“Was he…” The words caught in the professor’s throat. “In pain? At the end?”

Addams shook her head. “I don’t think so. Mercifully he was unconscious before he bled out.”

“Thank you. For finding him.”

Addams smiled; grief apparent behind her facade. “I do miss him. We all do.”

The sound of the front door opening and closing echoed into the study, soon followed by Gregory Samuels.

“Sorry I’m late. Got caught behind a train.”

“Did the train have coffee?”

Samuels glanced guiltily at the steaming latte in his hand. “Ah, looks like it did.”

“Samuels!” Washburton strode into the study, wagging his finger in amiable admonishment. “I wondered when you were going to come and be helpful for once.”

Samuels pointed his finger at Washburton. “Don’t get ahead of yourself. I, in fact, called and hired a funeral director this morning.”

“When is the funeral?”, the professor asked.

Samuels took a sip from his latte. “Saturday, I believe.”

“Don’t you worry about it,” Addams jumped in. “Frank asked us three to organize it, so we’ll take care of the whole thing.”

Washburton nodded. “All you need to do is arrive on time.”

The professor smiled halfheartedly. “Thank you. That’s...very kind.”

The trio turned to each other and discussed a plethora of minute details about the funeral. The professor began to be overwhelmed by it all, the rapid-fire plans, the looming absence of his patriarch, and an uncomfortable sensation in his stomach. He quickly excused himself.


The professor stared at himself in the bathroom mirror as he dried his hands. Was this really happening? Was his father, the indomitable figure who had towered over the professor’s life for so many decades, gone at last? For most of their lives, theirs had been a distant, at times resentful relationship, yet when it came down to it, the professor realized his father had been an anchor for him. A constant presence and irritation for him to measure himself against and to orient himself away from. And now that was gone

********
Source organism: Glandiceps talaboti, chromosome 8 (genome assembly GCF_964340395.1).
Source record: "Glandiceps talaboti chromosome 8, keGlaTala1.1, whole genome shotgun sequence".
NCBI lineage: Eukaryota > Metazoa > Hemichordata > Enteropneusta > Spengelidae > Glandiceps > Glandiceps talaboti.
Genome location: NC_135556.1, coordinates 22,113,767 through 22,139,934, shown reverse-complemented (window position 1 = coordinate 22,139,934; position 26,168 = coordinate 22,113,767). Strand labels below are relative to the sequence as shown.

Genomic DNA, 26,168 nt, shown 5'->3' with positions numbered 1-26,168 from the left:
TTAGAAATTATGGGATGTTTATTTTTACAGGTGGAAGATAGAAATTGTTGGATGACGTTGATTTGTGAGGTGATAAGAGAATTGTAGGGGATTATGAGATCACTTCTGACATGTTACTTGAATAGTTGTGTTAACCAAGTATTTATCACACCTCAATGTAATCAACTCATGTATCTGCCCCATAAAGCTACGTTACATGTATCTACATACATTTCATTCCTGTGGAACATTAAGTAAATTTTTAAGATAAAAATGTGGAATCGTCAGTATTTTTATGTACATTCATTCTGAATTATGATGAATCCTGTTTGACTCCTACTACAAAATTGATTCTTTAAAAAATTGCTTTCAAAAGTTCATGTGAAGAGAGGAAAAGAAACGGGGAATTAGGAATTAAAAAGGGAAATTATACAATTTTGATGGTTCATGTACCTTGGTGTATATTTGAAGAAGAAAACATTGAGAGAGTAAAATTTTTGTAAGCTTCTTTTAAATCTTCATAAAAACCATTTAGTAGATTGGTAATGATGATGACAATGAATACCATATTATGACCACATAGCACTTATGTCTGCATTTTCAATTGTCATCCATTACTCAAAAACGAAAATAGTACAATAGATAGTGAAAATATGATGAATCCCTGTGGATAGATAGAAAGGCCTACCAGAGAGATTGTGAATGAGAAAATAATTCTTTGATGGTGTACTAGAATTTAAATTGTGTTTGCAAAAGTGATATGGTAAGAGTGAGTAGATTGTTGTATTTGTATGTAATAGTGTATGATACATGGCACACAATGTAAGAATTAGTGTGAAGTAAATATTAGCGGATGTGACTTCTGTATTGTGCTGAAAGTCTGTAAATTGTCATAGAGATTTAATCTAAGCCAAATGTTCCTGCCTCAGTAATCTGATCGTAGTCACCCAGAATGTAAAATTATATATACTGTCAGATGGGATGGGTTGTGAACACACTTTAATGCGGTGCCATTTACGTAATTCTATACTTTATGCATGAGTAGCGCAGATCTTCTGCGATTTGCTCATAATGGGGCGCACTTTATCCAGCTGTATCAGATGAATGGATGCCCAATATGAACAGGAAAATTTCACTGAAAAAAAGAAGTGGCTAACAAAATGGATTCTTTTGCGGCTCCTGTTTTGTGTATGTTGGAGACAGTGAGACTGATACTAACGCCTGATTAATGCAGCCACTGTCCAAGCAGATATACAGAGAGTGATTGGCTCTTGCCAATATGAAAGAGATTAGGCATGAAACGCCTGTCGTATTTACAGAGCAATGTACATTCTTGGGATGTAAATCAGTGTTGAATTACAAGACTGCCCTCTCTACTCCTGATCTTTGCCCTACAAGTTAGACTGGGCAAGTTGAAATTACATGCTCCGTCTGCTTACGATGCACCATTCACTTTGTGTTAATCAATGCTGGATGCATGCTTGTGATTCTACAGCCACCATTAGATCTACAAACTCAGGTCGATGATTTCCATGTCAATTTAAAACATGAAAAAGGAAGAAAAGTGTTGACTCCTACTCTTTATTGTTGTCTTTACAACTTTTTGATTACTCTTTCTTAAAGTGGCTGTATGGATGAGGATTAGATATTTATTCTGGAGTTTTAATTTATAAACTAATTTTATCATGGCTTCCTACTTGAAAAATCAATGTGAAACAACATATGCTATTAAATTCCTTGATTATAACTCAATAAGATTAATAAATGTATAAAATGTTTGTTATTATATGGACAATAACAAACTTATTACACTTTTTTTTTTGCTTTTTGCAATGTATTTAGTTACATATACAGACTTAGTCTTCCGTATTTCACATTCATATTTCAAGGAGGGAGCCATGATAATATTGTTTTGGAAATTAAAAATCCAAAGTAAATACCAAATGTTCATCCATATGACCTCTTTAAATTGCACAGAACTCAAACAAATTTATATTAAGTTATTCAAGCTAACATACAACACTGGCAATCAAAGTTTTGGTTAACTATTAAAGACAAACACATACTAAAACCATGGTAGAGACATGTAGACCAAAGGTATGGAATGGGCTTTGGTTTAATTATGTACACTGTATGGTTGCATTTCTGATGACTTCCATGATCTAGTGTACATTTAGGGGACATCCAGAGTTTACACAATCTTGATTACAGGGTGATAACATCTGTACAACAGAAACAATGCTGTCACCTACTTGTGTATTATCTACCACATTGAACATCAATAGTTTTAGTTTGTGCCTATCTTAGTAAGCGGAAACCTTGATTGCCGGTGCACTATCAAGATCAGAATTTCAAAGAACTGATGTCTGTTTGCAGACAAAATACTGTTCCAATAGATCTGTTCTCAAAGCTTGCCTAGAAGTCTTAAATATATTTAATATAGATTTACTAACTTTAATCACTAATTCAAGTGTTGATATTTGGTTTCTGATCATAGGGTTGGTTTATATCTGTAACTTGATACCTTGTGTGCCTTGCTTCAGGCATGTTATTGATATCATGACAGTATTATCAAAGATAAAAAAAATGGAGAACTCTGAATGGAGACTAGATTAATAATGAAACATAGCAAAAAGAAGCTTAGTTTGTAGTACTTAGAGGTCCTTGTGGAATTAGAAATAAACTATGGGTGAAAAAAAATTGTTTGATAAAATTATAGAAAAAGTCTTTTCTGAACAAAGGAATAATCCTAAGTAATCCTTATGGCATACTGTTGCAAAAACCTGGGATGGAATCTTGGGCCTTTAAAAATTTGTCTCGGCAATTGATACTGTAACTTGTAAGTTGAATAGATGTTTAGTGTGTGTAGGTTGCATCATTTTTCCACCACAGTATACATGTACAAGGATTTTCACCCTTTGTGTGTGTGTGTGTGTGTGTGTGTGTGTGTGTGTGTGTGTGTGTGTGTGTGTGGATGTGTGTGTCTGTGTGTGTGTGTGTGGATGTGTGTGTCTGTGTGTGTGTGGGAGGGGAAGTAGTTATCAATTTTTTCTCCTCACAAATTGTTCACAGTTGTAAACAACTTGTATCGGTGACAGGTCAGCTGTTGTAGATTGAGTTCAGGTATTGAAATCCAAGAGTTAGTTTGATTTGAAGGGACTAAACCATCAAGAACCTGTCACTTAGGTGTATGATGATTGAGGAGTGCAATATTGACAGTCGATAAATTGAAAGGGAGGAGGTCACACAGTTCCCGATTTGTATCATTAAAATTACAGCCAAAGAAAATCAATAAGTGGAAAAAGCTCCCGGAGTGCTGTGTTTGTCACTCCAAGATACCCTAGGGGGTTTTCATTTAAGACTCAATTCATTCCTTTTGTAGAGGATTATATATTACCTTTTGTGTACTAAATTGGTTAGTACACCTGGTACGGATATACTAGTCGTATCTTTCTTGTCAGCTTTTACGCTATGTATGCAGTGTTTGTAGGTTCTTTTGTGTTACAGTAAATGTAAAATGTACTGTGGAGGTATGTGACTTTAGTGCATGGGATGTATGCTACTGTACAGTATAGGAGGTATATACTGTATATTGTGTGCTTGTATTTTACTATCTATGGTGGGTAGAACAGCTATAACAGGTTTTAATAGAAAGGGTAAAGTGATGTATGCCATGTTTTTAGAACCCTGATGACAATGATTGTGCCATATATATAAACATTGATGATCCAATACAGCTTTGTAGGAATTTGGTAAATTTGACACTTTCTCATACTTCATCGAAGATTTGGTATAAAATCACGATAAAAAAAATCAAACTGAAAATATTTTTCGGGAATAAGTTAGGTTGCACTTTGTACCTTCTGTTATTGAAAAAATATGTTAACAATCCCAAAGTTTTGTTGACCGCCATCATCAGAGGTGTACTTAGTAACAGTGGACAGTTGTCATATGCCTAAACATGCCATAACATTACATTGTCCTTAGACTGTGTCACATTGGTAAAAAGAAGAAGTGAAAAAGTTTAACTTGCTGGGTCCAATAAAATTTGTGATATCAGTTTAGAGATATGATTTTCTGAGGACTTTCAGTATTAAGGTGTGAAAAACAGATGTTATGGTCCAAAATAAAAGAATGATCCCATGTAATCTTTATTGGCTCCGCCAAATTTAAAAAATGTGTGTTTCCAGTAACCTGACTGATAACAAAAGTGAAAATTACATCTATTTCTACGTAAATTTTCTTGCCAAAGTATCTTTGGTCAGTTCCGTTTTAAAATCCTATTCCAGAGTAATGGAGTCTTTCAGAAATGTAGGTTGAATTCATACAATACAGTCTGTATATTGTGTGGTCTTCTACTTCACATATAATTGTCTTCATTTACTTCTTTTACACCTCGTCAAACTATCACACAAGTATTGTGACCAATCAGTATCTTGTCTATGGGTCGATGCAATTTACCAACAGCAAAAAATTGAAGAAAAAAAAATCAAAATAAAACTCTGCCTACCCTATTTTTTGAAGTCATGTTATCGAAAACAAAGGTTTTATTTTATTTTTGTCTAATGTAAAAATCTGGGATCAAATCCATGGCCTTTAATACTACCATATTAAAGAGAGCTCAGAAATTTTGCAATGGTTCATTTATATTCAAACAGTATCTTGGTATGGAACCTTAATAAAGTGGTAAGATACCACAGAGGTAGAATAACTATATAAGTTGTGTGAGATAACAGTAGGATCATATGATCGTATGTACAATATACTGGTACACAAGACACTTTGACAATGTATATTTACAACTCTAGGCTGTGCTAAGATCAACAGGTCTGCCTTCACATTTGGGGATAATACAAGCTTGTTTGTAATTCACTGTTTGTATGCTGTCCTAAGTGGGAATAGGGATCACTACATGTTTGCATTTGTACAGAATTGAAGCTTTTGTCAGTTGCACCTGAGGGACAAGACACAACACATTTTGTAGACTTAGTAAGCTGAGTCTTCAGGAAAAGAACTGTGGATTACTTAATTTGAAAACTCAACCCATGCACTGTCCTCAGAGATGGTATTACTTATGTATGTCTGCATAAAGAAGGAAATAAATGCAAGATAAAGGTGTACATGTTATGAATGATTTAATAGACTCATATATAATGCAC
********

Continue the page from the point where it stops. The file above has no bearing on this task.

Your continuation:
The professor surreptitiously glanced down the hall to check that the trio were still meeting in the study, only to see a woman, clad in a grey pantsuit and authoritative glasses perched on her nose, giving orders to two investigators down the hall. As the professor looked toward her, she simultaneously glanced at him, first casually, then in recognition. After a final commanding gesture, she turned and strode toward the professor, hand extended.

“You’re Dr. Jensen, I presume?”

“Why, yes, and you are?”

“Nora Thompson, legal counsel for Mr. Gillespie. Or, the late Mr. Gillespie rather. I need to update you about your father’s will. He designated Washburton, Samuels, and Addams as executors of his estate, and asked that only they be present for the will reading.”

“I don’t need my father’s money,” the professor snapped.

“Just the same, it will be my duty to inform you and any other family if you are the heir to any of his estate, once the will is read.”

The professor sighed. “Frank never included his family while he was alive, so it’s to be expected. I just have one question. Where, um, is my father?”